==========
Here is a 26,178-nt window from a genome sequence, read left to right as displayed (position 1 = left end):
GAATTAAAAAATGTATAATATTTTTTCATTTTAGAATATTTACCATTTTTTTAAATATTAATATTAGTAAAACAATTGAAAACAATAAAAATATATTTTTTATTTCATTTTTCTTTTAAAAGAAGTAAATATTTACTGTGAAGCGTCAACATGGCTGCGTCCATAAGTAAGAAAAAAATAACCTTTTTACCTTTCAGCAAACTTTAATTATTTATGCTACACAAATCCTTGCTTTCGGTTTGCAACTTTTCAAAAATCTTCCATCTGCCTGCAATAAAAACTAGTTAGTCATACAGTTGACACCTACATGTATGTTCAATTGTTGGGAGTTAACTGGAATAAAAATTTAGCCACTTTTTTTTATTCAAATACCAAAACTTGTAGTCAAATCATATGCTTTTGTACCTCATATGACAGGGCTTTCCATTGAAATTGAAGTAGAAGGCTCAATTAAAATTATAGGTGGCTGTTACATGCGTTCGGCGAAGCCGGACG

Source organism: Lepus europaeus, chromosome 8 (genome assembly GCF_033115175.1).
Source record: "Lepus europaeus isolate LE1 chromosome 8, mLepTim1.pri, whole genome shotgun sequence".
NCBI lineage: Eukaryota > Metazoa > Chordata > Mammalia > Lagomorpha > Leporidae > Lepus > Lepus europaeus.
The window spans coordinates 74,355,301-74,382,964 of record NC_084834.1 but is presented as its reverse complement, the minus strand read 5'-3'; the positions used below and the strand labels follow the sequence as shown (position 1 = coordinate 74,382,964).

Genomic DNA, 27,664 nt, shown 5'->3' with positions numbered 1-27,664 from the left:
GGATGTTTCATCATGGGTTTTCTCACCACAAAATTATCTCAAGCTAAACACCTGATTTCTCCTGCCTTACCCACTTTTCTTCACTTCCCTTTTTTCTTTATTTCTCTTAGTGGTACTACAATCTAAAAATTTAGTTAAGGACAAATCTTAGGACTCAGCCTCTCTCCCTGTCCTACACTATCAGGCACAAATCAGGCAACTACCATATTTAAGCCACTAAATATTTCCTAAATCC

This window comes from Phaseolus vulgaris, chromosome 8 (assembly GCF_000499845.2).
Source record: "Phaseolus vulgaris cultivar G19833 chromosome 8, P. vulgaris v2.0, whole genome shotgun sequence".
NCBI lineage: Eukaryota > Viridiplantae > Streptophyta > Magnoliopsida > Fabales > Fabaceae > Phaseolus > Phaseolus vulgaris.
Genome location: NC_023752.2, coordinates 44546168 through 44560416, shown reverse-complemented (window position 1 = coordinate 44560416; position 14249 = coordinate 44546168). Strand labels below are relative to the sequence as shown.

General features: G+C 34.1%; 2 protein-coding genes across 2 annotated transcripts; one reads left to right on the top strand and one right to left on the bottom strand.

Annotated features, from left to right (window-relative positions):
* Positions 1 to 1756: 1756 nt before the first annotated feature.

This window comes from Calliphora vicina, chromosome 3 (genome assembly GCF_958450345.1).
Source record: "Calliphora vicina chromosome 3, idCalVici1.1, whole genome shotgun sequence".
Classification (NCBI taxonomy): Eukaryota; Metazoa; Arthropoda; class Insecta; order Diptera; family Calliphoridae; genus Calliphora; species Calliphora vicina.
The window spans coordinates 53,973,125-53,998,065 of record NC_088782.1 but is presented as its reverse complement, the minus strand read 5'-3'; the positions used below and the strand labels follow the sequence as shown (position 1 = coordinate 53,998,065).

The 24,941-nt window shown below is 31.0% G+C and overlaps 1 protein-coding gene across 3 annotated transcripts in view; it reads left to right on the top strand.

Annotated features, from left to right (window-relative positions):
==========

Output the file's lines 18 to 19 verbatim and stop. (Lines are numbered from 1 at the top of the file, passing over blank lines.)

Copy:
Classification (NCBI taxonomy): Eukaryota; Metazoa; Arthropoda; class Insecta; order Diptera; family Calliphoridae; genus Calliphora; species Calliphora vicina.
The window spans coordinates 53,973,125-53,998,065 of record NC_088782.1 but is presented as its reverse complement, the minus strand read 5'-3'; the positions used below and the strand labels follow the sequence as shown (position 1 = coordinate 53,998,065).